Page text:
Best for: Ken Forkish's wood-fired food in an auto shop with a romantic makeover.
The third restaurant from Ken Forkish—that's the Ken of Ken's Artisan Pizza and Bakery—bears the imprimatur of its owner, with a wood-fired menu and a bakery in the back. Located inside a former auto shop, the room still looks like a garage, open and airy, but instead of slamming back Silver Bullets, occupants sidle up to the marble-topped bar for scaled-up cocktails like the East Bank Sour ($11), a lightly sugary float of bourbon, egg white and spiced red wine. MATTHEW SINGER.
Vintage Cocktail Lounge
Best for: Superior sips for criminally low prices and pie from Bipartisan Cafe.
With a hole-in-the-wall feel and superior sips, this is probably the only bar in town with more liquor shelves than bar seating and a snack menu that includes slices of pie from Bipartisan Cafe next door. The star of the menu is the Not for Nothin': rye, lemon juice, simple syrup, mint, peach bitters, Thai chile tincture and a splash of ginger brew on the rocks ($9, but a criminally low $6 during happy hour). LAUREN YOSHIKO.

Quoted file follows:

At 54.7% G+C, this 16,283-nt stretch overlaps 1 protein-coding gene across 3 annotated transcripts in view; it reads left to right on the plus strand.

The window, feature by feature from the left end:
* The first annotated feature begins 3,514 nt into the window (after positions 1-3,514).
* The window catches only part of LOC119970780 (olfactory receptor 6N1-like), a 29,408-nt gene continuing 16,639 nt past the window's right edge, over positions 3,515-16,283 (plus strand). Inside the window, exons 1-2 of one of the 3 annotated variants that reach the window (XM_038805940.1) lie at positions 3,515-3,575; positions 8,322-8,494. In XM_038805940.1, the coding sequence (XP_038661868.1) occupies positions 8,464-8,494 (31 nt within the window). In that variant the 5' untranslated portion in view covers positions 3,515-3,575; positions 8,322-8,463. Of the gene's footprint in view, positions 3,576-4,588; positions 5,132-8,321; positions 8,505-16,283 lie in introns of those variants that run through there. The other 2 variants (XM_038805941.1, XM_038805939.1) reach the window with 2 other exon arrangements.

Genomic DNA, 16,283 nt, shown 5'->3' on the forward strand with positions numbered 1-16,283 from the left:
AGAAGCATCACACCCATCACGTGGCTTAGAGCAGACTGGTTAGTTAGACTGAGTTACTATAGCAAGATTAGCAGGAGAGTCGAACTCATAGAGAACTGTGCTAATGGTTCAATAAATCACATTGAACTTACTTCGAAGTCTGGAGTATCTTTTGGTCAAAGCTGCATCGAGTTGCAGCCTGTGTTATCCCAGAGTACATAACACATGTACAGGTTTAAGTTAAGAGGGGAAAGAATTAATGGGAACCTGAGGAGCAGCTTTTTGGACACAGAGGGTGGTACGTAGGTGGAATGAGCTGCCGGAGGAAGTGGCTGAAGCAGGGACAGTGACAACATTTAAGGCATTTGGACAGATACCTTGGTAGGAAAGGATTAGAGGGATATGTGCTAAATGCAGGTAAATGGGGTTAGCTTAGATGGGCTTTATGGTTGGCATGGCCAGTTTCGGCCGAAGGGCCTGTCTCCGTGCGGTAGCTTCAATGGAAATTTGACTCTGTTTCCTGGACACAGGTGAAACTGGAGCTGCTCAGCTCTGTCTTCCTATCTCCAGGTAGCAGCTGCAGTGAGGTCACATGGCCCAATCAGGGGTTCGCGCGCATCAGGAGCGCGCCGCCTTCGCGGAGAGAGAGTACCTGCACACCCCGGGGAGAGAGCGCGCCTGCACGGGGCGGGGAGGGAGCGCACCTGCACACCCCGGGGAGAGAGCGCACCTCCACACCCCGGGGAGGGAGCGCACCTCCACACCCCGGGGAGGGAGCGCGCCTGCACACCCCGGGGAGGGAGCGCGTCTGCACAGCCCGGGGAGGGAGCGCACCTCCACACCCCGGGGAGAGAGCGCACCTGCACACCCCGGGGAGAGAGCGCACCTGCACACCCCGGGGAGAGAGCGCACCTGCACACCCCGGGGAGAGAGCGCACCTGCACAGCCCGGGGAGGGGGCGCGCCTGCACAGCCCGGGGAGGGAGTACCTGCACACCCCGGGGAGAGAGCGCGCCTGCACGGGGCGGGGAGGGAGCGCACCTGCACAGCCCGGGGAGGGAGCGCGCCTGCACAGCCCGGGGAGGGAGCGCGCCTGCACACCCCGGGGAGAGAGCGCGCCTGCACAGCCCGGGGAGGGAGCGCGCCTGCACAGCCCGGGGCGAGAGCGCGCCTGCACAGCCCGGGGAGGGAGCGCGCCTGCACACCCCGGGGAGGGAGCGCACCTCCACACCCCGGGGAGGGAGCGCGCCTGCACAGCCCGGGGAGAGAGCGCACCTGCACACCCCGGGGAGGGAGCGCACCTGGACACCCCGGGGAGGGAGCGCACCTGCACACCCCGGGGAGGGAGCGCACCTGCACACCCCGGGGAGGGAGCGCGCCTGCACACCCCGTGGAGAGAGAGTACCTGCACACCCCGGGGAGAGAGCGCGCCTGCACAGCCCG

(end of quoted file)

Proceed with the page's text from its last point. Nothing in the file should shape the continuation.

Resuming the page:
Best for: Classic cocktails with a little something extra added.
The market for upscale cocktail spots with a casual twist is oversaturated, but Wonderly manages to pull off something fairly special. The design has a mellow West Coast aesthetic, while the drink list flirts with the trend of "classic cocktails plus something extra," like the Wonderly Old Fashioned ($11), which blends a trio of well-known whiskeys with rum bitters and orange oil for a smoky, citrusy concoction that's stiff enough to give your sinuses a real wake-up call. Get a Scotch egg ($7) and a plate of warm cheese curds that come with an addicting hot honey sauce ($8). PETE COTTELL.